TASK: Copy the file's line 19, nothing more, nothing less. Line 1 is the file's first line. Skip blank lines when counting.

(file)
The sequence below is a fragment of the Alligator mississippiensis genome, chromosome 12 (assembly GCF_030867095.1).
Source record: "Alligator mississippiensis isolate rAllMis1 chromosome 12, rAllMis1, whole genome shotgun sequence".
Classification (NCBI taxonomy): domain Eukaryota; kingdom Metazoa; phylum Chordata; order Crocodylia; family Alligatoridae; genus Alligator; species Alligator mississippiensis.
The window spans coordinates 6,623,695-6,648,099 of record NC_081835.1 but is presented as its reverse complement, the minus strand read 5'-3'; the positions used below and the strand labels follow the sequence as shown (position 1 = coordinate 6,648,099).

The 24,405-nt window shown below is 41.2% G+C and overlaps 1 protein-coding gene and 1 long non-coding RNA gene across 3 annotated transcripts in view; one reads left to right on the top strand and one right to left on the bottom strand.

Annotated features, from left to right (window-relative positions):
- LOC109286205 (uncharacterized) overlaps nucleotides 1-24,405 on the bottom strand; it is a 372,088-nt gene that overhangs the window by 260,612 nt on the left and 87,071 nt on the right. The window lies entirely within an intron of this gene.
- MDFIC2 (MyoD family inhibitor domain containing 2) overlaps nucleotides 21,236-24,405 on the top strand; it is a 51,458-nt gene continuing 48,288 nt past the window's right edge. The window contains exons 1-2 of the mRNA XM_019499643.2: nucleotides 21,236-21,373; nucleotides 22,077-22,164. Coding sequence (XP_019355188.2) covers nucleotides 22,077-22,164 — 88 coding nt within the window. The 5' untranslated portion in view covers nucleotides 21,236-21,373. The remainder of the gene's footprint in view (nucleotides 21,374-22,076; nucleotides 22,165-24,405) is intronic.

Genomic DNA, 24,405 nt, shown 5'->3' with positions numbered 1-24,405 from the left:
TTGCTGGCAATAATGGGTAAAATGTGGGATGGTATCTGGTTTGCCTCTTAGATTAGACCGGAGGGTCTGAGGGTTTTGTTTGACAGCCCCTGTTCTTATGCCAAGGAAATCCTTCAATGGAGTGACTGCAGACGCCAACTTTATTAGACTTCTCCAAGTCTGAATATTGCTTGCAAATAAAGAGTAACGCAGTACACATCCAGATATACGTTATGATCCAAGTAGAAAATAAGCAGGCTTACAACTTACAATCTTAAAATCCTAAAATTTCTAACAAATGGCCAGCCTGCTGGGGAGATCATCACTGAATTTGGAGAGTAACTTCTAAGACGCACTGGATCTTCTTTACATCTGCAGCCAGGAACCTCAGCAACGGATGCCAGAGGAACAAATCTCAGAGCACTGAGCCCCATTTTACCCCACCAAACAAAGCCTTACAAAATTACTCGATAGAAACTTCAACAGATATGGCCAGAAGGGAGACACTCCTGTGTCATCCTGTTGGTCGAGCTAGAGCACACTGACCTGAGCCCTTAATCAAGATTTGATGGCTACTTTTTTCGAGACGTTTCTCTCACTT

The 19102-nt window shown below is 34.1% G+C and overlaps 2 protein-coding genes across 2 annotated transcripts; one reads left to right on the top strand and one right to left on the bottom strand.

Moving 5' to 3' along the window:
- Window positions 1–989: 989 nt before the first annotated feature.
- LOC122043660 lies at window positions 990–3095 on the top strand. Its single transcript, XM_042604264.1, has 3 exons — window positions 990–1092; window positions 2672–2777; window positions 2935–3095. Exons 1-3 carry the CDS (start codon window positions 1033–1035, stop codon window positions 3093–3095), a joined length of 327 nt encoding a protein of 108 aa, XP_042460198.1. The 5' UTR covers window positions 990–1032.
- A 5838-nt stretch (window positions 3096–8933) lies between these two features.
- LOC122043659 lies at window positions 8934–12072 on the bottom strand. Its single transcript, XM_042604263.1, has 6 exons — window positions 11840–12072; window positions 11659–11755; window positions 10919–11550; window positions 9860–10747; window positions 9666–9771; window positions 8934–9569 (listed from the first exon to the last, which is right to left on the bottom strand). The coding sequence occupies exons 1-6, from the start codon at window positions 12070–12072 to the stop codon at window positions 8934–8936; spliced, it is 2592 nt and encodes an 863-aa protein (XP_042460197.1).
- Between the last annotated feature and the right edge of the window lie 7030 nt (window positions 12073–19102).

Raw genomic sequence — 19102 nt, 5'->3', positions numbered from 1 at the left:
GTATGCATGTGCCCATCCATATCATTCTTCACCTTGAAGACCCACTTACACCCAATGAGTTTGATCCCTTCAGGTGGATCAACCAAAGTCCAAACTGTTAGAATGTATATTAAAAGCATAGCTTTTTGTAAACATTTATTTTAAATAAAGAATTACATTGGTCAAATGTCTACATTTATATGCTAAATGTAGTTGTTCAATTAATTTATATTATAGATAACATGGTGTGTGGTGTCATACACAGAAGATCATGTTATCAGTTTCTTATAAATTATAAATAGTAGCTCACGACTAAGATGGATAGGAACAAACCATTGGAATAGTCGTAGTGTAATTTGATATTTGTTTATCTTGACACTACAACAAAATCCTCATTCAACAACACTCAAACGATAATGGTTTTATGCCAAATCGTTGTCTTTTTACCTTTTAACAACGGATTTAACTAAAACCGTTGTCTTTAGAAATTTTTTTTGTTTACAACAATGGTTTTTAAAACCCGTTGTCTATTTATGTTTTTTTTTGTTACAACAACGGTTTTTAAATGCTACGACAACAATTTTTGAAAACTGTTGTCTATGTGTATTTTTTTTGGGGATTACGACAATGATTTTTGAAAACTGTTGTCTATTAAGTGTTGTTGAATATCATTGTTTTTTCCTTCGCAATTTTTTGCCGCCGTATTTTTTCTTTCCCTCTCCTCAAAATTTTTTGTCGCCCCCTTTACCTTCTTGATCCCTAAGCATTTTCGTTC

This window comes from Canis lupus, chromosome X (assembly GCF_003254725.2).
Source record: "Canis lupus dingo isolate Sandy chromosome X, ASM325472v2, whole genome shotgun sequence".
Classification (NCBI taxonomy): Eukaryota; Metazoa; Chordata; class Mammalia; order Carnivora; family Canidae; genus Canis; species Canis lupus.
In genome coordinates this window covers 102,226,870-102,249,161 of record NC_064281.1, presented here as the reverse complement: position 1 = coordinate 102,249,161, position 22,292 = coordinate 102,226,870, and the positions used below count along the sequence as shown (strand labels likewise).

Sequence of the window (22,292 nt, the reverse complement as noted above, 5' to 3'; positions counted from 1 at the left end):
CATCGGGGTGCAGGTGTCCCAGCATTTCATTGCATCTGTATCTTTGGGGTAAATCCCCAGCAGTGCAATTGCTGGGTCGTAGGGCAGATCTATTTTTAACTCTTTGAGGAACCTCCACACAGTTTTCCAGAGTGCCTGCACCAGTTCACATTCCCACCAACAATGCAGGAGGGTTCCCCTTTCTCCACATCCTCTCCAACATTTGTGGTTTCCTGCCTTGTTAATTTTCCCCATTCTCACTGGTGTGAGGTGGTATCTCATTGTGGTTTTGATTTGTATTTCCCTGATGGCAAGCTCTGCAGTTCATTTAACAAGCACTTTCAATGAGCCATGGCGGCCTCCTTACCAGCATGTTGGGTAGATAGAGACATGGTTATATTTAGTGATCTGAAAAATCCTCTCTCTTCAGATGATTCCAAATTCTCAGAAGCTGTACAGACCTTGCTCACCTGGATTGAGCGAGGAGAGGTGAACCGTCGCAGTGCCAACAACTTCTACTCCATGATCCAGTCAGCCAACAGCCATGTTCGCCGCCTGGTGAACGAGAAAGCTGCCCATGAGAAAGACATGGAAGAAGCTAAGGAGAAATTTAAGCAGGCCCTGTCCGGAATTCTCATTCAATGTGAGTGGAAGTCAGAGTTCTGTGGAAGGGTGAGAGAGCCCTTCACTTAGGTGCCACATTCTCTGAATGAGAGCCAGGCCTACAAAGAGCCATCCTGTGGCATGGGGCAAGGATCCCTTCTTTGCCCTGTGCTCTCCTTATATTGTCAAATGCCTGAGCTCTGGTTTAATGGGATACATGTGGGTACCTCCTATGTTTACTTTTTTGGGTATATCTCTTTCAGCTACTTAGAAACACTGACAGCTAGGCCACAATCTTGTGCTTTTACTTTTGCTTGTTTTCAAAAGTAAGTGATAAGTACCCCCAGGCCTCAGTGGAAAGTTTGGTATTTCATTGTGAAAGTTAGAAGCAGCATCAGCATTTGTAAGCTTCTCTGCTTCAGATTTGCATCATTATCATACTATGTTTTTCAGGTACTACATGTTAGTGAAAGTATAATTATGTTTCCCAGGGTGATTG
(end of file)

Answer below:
GTATGCATGTGCCCATCCATATCATTCTTCACCTTGAAGACCCACTTACACCCAATGAGTTTGATCCCTTCAGGTGGATCAACCAAAGTCCAAACTGTTAGAATGTATATTAAAAGCATAGCTTTTTGTAAACATTTATTTTAAATAAAGAATTACATTGGTCAAATGTCTACATTTATATGCTAAATGTAGTTGTTCAATTAATTTATATTATAGATAACATGGTGTGTGGTGTCATACACAGAAGATCATGTTATCAGTTTCTTATAAATTATAAATAGTAGCTCACGACTAAGATGGATAGGAACAAACCATTGGAATAGTCGTAGTGTAATTTGATATTTGTTTATCTTGACACTACAACAAAATCCTCATTCAACAACACTCAAACGATAATGGTTTTATGCCAAATCGTTGTCTTTTTACCTTTTAACAACGGATTTAACTAAAACCGTTGTCTTTAGAAATTTTTTTTGTTTACAACAATGGTTTTTAAAACCCGTTGTCTATTTATGTTTTTTTTTGTTACAACAACGGTTTTTAAATGCTACGACAACAATTTTTGAAAACTGTTGTCTATGTGTATTTTTTTTGGGGATTACGACAATGATTTTTGAAAACTGTTGTCTATTAAGTGTTGTTGAATATCATTGTTTTTTCCTTCGCAATTTTTTGCCGCCGTATTTTTTCTTTCCCTCTCCTCAAAATTTTTTGTCGCCCCCTTTACCTTCTTGATCCCTAAGCATTTTCGTTC